As I am never opposed to any one type of lighting I figured I would share some examples of side lighting in action photos that I felt were a bit more aesthetically pleasing. Part of the reason I feel like these worked out well is what they all have in common..... they all were taken close to sun set so the sun is lower in the sky and therefore lighting them differently.

Quarterback rolling out to make a pass. This was taken at about 6pm and then sun was setting at about 8pm that day.
This could have been another example of a strongly unevenly lit capture, however the lineman are both casting a slight shadow over the quarterback and preventing the harshness of the light from hitting his face.
Another sidelit capture shot from the sidelines, notice the sunlight is coming from his side which in this particular field was coming from the end zone.
Another example of how different the illumination that comes from sidelight during sunset. lighting.
Another shot of a sidelit field at sunset...


Backlit shooting is essentially when you are photographing players coming towards you who have the sunlight at their backs. Backlighting is a popular preference for many photographers who cover field sports. One of the advantages is that it offers an even lighting minus the uneven/harsh shadows from side and sometimes even front lighting. In addition, the faces are usually evenly illuminated with few shadows on the face. To properly expose backlit photos I sometimes adjust upwards from a third to a full stop above normal. It’s a delicate adjustment to capture your subject without overexposing the background too much. Backlighting creates an evenly exposed area on the players while highlighting a lot of the interesting details like dirt and dust as well as making a nice rim lighting around helmets and uniforms. The only negative with shooting backlit is that the color and contrast can often appear dull and might need to be adjusted in post a bit.

Below are some examples of backlighting in action.

Example of backlighting shot from the sidelines (more on that later). Notice how the backlighting illuminates all the debris coming up from the ground and makes an interesting rim lighting on the runner.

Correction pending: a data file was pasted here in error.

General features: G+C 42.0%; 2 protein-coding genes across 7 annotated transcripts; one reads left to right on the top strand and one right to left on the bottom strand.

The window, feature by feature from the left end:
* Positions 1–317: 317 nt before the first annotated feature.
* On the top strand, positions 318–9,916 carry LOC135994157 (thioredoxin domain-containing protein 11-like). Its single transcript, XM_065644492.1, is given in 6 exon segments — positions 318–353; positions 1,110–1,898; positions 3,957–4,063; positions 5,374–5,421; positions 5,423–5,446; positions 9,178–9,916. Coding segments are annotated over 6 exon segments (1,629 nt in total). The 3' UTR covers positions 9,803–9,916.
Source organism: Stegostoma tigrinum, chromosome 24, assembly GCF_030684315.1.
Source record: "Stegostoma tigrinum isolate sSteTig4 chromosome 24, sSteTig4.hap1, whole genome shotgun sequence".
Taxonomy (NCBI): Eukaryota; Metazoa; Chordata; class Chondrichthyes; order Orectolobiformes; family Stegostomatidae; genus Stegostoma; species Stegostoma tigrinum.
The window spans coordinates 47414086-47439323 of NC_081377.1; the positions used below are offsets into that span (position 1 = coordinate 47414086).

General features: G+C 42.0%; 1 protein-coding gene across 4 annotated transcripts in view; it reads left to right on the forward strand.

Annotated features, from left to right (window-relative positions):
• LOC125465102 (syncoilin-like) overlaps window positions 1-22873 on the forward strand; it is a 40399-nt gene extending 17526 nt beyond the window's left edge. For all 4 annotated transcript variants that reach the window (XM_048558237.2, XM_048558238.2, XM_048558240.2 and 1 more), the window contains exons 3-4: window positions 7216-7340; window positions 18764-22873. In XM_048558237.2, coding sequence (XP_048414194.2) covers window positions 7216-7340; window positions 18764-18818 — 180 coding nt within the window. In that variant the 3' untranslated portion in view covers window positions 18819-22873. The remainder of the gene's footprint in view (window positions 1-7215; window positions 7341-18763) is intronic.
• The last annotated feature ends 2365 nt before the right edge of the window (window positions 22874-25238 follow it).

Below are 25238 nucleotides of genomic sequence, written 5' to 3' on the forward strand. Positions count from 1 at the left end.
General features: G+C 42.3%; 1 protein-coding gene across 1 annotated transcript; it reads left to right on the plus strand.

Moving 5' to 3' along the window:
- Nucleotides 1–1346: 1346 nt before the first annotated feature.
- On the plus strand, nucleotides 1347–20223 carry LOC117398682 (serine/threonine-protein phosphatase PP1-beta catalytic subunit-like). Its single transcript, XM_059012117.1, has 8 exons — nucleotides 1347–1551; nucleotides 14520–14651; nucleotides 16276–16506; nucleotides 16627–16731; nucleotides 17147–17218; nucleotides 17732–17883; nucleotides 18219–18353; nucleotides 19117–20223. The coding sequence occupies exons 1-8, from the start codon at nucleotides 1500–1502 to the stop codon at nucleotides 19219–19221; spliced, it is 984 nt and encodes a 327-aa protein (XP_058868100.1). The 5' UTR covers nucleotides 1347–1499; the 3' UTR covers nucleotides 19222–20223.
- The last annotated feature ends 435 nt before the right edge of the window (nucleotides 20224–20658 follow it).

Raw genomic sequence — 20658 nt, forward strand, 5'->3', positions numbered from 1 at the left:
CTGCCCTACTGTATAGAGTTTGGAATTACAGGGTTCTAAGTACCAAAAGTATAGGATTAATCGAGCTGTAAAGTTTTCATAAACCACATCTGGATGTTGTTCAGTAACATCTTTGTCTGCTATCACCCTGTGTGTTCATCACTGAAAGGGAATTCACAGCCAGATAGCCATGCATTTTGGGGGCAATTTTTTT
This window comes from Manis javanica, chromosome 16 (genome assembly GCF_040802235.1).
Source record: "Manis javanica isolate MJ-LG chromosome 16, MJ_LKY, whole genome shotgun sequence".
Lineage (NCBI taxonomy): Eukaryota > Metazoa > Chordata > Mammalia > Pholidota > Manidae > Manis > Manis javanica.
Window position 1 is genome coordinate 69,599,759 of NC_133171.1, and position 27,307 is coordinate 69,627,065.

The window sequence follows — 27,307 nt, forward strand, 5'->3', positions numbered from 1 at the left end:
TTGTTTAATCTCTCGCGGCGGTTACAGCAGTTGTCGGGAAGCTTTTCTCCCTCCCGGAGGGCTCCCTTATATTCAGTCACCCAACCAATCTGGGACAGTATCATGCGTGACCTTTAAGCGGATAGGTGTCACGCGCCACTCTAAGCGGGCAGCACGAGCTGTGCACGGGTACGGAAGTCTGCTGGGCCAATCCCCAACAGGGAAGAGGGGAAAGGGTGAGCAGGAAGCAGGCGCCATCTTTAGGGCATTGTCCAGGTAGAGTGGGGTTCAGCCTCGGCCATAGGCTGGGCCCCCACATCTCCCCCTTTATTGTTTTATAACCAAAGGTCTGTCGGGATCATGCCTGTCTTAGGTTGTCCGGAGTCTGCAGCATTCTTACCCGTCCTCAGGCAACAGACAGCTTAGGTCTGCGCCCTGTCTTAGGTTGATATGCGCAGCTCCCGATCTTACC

Basic backlit shot of a running back headed towards the end zone. Notice how generally even the lighting is on the main subject.
Now notice the lighting from this same football game from the other side of the field which is front lit completely. Notice the shadows and the uneven lighting but also how much more vibrant the colors look due to the direct sunlight.
Backlighting...In this photo the Quarterback is turned sideways to avoid a sack showing the light that would normally have been lighting him from behind if he was facing forward.
Another example of backlighting.
Backlighting on multiple subjects.
Another example of backlighting and the even type of lighting you can get even in the harshest lighting. Again notice the details in the debris.
Another backlit photograph, notice how even the lighting is on the subjects as well as how the details of the grass are lit.

The next photographs are backlit photos all taken during sunset hours.

This was sunset backlighting diffused a bit but the cloud of dust.
Another example of backlighting creating a rim lighting around the subjects as well as lighting up the dirt in the grass.
Another backlit show at sunset which can give off an almost glowing effect on the details.


Front lighting is simply when you are photographing a subject that is facing you and being lit from the sunlight behind you. While it still has the potential to create shadows on the faces of the players it usually lights the players uniforms well and gives the appearance of more natural vibrance/saturation to the images. Front lighting usually becomes more pleasing as the sun gets lower in the sky (if you are fortunate enough to be shooting at that time of day) since the sun will more evenly and pleasantly light the entire subject including any shadows under the helmets and it ends up being a beautiful warm lighting.

The following are some examples of front lighting including some taken early in the day when the sun was high in the sky comparing it to some when the sun was setting.